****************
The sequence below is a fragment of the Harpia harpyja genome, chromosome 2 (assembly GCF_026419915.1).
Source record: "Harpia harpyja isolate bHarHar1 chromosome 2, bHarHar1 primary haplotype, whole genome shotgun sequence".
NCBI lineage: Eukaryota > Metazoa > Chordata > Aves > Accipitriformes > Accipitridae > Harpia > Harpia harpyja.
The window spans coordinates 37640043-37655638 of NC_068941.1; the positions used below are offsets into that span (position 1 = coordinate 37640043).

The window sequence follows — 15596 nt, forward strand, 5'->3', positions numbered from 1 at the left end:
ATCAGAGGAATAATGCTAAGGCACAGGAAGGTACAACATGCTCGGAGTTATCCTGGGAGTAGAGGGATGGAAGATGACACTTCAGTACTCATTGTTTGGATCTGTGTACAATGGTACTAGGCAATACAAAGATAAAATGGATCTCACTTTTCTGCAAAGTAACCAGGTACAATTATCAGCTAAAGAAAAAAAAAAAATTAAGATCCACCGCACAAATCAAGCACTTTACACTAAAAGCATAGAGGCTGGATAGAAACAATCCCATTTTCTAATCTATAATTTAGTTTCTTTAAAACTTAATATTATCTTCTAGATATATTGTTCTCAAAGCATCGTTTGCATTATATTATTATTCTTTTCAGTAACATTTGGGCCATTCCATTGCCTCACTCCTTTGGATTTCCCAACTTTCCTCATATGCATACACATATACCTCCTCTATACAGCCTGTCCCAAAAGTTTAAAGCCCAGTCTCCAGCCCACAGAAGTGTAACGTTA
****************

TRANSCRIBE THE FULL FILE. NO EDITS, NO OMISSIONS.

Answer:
The sequence below is a fragment of the Harpia harpyja genome, chromosome 2 (assembly GCF_026419915.1).
Source record: "Harpia harpyja isolate bHarHar1 chromosome 2, bHarHar1 primary haplotype, whole genome shotgun sequence".
NCBI lineage: Eukaryota > Metazoa > Chordata > Aves > Accipitriformes > Accipitridae > Harpia > Harpia harpyja.
The window spans coordinates 37640043-37655638 of NC_068941.1; the positions used below are offsets into that span (position 1 = coordinate 37640043).

The window sequence follows — 15596 nt, forward strand, 5'->3', positions numbered from 1 at the left end:
ATCAGAGGAATAATGCTAAGGCACAGGAAGGTACAACATGCTCGGAGTTATCCTGGGAGTAGAGGGATGGAAGATGACACTTCAGTACTCATTGTTTGGATCTGTGTACAATGGTACTAGGCAATACAAAGATAAAATGGATCTCACTTTTCTGCAAAGTAACCAGGTACAATTATCAGCTAAAGAAAAAAAAAAAATTAAGATCCACCGCACAAATCAAGCACTTTACACTAAAAGCATAGAGGCTGGATAGAAACAATCCCATTTTCTAATCTATAATTTAGTTTCTTTAAAACTTAATATTATCTTCTAGATATATTGTTCTCAAAGCATCGTTTGCATTATATTATTATTCTTTTCAGTAACATTTGGGCCATTCCATTGCCTCACTCCTTTGGATTTCCCAACTTTCCTCATATGCATACACATATACCTCCTCTATACAGCCTGTCCCAAAAGTTTAAAGCCCAGTCTCCAGCCCACAGAAGTGTAACGTTA